Skating for me on some level doesn’t “make sense”; witness the surprise of some of my colleagues and friends after they read about my competitions in the local paper or our departmental newsletter. There are more efficient and less costly ways of working out, there is little hope that I’ll ever do a triple axel (sigh), and I used to joke that at the rate I’m passing my USFS ice dance tests, by the time I finish my golds I’ll be dead. But most people will acknowledge the importance (and privilege) of having something in one’s life that doesn’t make sense: doesn’t produce some kind of marketable product, isn’t part of a professional profile, isn’t motivated by the desire for public recognition. In some ways, competitive skating has been one huge excuse: I have done six years of competition at the adult level (one with Kevin for Adult Midwestern Sectionals, and five with Jim at the Adult National Championships). Competition has many benefits, such as meeting old and new skating friends around the country and experiencing the rush of performance. But for me the most important reason is that it has allowed me to train as if I were competitive, to have an excuse to put time, resources, and effort into skating for its own sake.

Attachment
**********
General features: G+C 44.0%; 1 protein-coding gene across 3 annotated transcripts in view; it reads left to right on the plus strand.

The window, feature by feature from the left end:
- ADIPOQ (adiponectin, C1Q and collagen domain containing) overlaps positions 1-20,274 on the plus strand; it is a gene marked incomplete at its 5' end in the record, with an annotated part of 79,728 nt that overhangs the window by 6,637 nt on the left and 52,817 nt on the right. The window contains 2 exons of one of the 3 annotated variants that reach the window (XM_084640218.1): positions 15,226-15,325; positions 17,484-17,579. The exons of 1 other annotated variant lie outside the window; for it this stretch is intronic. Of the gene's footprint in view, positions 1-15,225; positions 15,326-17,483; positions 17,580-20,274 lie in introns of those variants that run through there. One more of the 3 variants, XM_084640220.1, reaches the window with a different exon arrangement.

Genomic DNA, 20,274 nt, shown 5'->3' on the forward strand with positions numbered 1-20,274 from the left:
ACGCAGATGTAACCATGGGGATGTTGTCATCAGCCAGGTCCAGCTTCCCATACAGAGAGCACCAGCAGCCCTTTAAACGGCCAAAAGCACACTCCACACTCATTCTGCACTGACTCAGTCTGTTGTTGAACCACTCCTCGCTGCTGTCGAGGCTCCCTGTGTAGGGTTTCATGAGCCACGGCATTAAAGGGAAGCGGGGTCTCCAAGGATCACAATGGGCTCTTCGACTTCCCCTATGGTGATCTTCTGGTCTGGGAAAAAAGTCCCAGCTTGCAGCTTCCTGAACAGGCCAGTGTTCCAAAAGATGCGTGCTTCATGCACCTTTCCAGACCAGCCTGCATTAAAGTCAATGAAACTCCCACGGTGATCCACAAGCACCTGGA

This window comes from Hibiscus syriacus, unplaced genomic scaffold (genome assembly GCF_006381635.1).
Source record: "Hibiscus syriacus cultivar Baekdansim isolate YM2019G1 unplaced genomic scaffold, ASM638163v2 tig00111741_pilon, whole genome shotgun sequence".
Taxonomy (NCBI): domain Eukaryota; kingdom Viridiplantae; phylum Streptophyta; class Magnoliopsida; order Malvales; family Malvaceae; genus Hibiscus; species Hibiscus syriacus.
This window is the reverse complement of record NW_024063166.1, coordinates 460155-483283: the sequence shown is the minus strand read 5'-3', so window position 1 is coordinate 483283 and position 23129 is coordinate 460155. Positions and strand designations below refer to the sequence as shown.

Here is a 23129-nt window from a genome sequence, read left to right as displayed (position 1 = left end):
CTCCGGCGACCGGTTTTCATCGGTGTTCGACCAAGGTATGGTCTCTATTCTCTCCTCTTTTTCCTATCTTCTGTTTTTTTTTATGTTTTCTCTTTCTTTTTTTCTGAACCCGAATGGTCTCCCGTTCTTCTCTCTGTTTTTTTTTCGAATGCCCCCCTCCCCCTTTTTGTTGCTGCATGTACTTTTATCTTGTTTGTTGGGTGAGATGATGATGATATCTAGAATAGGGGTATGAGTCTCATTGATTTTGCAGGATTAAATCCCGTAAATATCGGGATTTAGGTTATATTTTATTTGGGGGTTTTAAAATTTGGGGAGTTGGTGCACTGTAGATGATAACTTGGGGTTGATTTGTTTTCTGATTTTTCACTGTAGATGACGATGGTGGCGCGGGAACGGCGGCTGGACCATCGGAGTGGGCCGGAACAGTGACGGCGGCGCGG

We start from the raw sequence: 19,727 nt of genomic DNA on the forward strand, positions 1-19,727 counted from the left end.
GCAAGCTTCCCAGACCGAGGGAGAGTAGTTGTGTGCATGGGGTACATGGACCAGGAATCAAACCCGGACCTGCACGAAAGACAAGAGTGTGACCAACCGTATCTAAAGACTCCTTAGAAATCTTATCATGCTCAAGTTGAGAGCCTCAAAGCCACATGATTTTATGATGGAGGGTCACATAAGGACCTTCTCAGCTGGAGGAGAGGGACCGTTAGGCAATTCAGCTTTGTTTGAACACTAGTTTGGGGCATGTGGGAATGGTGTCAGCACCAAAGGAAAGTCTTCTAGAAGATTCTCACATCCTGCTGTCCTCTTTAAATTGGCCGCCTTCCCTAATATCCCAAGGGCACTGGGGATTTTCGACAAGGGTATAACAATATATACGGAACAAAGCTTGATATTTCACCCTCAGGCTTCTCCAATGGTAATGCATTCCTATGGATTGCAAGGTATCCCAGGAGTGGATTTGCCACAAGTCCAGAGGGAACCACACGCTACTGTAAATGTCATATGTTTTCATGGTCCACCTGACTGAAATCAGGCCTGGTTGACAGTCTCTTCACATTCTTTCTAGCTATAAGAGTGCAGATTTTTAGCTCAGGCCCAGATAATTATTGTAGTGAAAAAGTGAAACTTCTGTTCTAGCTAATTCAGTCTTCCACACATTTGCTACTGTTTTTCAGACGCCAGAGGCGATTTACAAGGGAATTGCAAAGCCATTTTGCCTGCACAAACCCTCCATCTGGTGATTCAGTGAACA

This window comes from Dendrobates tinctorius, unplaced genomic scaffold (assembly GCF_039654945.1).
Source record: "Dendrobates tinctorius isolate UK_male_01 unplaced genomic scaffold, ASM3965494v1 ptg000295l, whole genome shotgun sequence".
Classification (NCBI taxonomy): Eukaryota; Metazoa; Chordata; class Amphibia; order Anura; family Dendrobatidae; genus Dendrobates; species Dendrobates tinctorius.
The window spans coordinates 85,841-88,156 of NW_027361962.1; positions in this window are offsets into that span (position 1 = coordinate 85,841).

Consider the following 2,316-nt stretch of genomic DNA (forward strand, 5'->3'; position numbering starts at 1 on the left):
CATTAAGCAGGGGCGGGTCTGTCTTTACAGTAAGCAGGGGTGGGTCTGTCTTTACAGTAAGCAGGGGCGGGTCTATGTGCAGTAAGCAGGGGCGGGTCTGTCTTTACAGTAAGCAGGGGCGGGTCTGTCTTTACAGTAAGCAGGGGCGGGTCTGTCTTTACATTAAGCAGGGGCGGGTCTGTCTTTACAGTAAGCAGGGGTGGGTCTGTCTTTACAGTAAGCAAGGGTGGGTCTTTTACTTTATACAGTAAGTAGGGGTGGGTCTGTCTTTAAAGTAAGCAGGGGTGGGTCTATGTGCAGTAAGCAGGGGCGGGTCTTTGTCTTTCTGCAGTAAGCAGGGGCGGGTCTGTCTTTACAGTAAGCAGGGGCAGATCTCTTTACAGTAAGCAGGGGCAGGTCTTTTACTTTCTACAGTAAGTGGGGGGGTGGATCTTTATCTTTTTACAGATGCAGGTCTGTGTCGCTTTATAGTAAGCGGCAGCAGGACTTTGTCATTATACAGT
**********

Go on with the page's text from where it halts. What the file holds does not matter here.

For many people, that expenditure of time, energy, and money isn’t rational (especially without intelligible goals such as a national competition), and sometimes their influence is so overwhelming that I start to give way to it myself. For that reason, I try not to count how many hours, how much money spent on lessons and ice time, how much mental energy I expend on this sport. I recognize how privileged I am not to have to count these things. I never could have done this as a child; competing would have been far beyond the reach of what my family would have been able to afford. But as an adult, I can reserve some part of my life for an activity in which time, space, energy, bodily labor, and human relationships don’t have to be about productivity, commodification, networking, or social status. Skating has its own logic, articulated through those things that exist for their own sake: speed and flow, the curve of edges, the shape and lines of the body, balance, pulse and rhythm, unison. Because they are not always readable to those who don’t skate, they might seem a bit crazy: but in the ice rink these things make their own kind of sense.